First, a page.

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All Programmers Must Read These 8 Important Books

If you want to stand out as a programmer, knowledge of these books will certainly help!

There are a lot of aspects to working with code. Legacy code, a multitude of languages, how to iron out bugs and so on. These books take on the toughest issues programmers face. Our favorite is number 8, which tackles a very relatable problem. How do you focus on your coding if you keep getting interrupted?

These value to reading all these books, as they address issues you’re bound to encounter as a programmer. Get reading!

#1 Working Effectively With Legacy Code by Michael Feathers

Working Effectively With Legacy Code by Michael FeathersGet this book or read more reviews of it by using the links below

Michael Feathers provides advice on how to handle the common pitfalls of working with “legacy (someone else’s cruft-laden, poorly-understood, yet-still-in-production-and-being-used) code: insufficient understanding, lack of regression tests and other safety harnesses, and the need to leave things better than you found them for long-term viability.

Feathers (reasonably) defines legacy code as code not under test, and introduces the concept of characterization tests, a simple and novel way to introduce covering tests for safety as you dig into any legacy code situation you come up against. Most professional programmers have worked with legacy code at some point in their career, and still do. Don’t let the age of this one fool you – this is a classic as timely today as ever.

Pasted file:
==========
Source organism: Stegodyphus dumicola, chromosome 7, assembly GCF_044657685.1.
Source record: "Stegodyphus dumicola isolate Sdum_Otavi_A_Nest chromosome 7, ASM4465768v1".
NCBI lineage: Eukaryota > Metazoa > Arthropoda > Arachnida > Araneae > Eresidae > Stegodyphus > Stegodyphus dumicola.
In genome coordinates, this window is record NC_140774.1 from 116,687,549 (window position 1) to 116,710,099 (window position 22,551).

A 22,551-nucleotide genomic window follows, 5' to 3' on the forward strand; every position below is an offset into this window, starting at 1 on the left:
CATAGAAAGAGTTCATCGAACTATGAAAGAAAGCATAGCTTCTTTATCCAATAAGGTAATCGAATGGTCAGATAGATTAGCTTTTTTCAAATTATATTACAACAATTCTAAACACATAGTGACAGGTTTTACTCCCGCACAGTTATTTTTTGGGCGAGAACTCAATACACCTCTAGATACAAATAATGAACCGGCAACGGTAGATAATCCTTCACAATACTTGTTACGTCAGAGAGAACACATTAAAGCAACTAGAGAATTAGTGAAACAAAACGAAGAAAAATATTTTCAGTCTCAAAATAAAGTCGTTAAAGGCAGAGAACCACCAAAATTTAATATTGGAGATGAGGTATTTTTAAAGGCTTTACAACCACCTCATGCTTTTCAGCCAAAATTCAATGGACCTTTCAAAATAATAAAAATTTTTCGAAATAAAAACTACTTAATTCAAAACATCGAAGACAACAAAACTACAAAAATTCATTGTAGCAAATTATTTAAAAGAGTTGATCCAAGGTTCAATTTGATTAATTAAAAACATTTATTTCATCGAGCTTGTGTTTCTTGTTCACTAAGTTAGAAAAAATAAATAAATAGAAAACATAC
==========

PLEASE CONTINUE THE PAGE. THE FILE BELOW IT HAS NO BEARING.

Before buying a book make sure to compare price and outlet, we have included links below to several large book outlets for different regions in the world:

#2 Refactoring Databases: Evolutionary Database Design by Scott Ambler

Refactoring Databases: Evolutionary Database Design by Scott AmblerGet this book or read more reviews of it by using the links below

Relational databases are traditionally viewed as something that must be designed up front, with their schemas quickly locked-in for stability and data preservation, but the facts of the modern, agile world of software development demands that all aspects of an application be malleable. This classic provides a comprehensive set of patterns to refactor – that is, improve the internal workings without changing external behavior – to allow data professionals to improve their databases independent of application updates.

While various “No SQL” databases and platforms receive all the cool-kid press, most programmers are still dealing with a significant number of relational databases and Structured Query Language (SQL) in their day-to-day work – making this book invaluable to the modern-day programmer.

Refactoring patterns covered include areas of structure (merge tables, rename schema elements), data quality (introduce column constraints and lookup tables), referential integrity (add foreign key constraints, introduce soft deletes), architecture (encapsulate tables with views, migrate calculations from the database to the application), methods (reorder parameters, decompose conditionals), and data transformations(introducing new columns, updating data).

Before buying a book make sure to compare price and outlet, we have included links below to several large book outlets for different regions in the world:

#3 Building Evolutionary Architectures by Neal Ford

Building Evolutionary Architectures by Neal FordGet this book or read more reviews of it by using the links below

Even outside the world of agile software delivery, the wise architect always knew that architecture must and will naturally adapt to changes in environment and needs – and this book provides a set of tools to be intentional and responsible with exactly that adaptation. The authors wisely navigate both the social and political aspects of architecture (in teams and organizations both large and small), and the technical aspects (including fitness functions, testing, deployment, loose coupling, data, greenfield vs. brownfield concerns, and common anti-patterns).